Tripple MPPT with one Pro Micro

Project5k:
I think this is the point when i birth a new global variable: AFTER_CHANGE_WAIT_TO_SETTLE_DELAY (well probably something a little shorter, but you get the idea.

I would call it BUCK_STABILIZE_DELAY, but long and descriptive is always better than short and ambigous :slight_smile:

Before frying more components, you should limit the current somehow to avoid that while testing :slight_smile:

couka:
I would call it BUCK_STABILIZE_DELAY, but long and descriptive is always better than short and ambigous :slight_smile:

A buddy of mine suggested that commenting as much as possible was a great time saver when programming, he said that it didn't matter how silly it might seem, any comment that can help you remember or figure out something is a good comment, especially if anyone else ever sees your code.

couka:
Before frying more components, you should limit the current somehow to avoid that while testing :slight_smile:

Yea, and I know better(hanging head in shame) I've got some nice large (high Watt low ohms) power resistors, I'll put one or a couple of those in on the + line coming from the test supply. I shoulda done that from the start so that as the current draw increases the applied voltage would fall, thus "softening" the supply to make it act more like a PV panel rather than an infinite current source. a dumb thing I did, in my haste to try and see it work, costs me again.

waiting for parts, (i ordered my low ESR caps and a couple different FET's to play with) and my back hurting, I haven't spent any more time on the code, but i haven't forgotten about reworking it to have the single mppt search alg. I did spend a few min reading about how to code for storing data to the SD card, and how to transmit that data to a website so i can see the graphs from my phone.... cool stuff.

Project5k:
edit: i think i blew my 2104 as well, the Lo out is high, and responds to the enable(SD) pin, but i cant get the HO to do anything, both whilst feeding the in pin a 5vpp sqrwave @15kHz, i have more on order, they just aren't here yet.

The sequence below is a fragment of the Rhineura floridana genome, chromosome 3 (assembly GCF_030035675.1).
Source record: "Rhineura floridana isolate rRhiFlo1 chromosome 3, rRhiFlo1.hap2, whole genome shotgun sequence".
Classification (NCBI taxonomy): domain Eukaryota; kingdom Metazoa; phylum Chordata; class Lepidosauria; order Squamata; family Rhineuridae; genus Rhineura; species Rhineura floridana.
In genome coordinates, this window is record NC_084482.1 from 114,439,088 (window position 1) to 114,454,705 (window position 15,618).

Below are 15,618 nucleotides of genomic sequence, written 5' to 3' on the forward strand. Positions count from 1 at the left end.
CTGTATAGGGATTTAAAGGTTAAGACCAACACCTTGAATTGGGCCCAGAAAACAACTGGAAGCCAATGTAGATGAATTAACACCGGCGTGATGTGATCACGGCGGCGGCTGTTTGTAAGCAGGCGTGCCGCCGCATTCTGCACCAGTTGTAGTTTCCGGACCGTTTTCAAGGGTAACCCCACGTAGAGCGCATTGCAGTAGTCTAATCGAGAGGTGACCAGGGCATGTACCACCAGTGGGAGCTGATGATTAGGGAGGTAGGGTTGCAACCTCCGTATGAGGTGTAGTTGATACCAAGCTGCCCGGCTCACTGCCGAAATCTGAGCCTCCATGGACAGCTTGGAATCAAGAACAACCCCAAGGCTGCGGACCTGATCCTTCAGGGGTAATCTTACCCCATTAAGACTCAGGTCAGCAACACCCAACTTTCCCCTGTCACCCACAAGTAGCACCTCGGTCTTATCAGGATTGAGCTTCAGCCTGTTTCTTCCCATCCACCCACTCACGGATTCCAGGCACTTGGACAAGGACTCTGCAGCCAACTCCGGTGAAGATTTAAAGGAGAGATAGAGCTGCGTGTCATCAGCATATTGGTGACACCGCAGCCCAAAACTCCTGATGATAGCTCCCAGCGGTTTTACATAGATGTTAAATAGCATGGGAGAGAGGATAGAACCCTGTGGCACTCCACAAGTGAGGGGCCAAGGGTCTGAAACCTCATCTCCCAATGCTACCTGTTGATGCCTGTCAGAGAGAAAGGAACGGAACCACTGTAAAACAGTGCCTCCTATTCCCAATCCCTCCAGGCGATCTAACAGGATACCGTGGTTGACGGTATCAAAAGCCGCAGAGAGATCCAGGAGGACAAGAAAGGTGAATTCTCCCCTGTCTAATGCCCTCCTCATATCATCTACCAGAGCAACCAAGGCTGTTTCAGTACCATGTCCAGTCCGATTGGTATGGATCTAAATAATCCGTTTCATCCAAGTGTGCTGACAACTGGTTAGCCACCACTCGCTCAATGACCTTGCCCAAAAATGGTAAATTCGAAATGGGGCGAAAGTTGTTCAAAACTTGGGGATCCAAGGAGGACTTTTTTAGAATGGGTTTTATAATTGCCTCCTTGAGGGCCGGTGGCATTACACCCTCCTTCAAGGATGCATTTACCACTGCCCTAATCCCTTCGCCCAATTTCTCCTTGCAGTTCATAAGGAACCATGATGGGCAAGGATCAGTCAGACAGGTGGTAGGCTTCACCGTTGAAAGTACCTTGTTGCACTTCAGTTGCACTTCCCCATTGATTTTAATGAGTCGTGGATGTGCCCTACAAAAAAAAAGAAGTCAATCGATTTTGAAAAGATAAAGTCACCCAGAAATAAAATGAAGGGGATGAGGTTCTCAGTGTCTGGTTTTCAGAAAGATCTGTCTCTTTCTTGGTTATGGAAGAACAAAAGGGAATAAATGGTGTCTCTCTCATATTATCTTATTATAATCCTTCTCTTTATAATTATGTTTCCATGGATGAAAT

What are you using for your 12V supply?
Do you have a scope to view the waveforms?
Why 31kHz?
Thanks.. Tom.. :slight_smile:
Tom.... :slight_smile:

TomGeorge:
What are you using for your 12V supply?
Do you have a scope to view the waveforms?
Why 31kHz?
Thanks.. Tom.. :slight_smile:
Tom.... :slight_smile:

on the test bench i have a few variable voltage brick supplies, like this:
48v adjustable power supply
yes, its a Tektronix TDS 3032
31kHz because that's the lowest "above audible frequency" my arduino mega 2560 will produce across 3 pins simultaneously.

Project5k:
on the test bench i have a few variable voltage brick supplies, like this:
48v adjustable power supply
yes, its a Tektronix TDS 3032
31kHz because that's the lowest "above audible frequency" my arduino mega 2560 will produce across 3 pins simultaneously.

That power supply , did you adjust the current limit way down for prototyping?
Tom... :slight_smile:

It's not a lab supply, unfortunately.
It has a potentiometer for adjusting the voltage, but no current limit.

@Project5k
I would suggest you get a cheap lab power supply.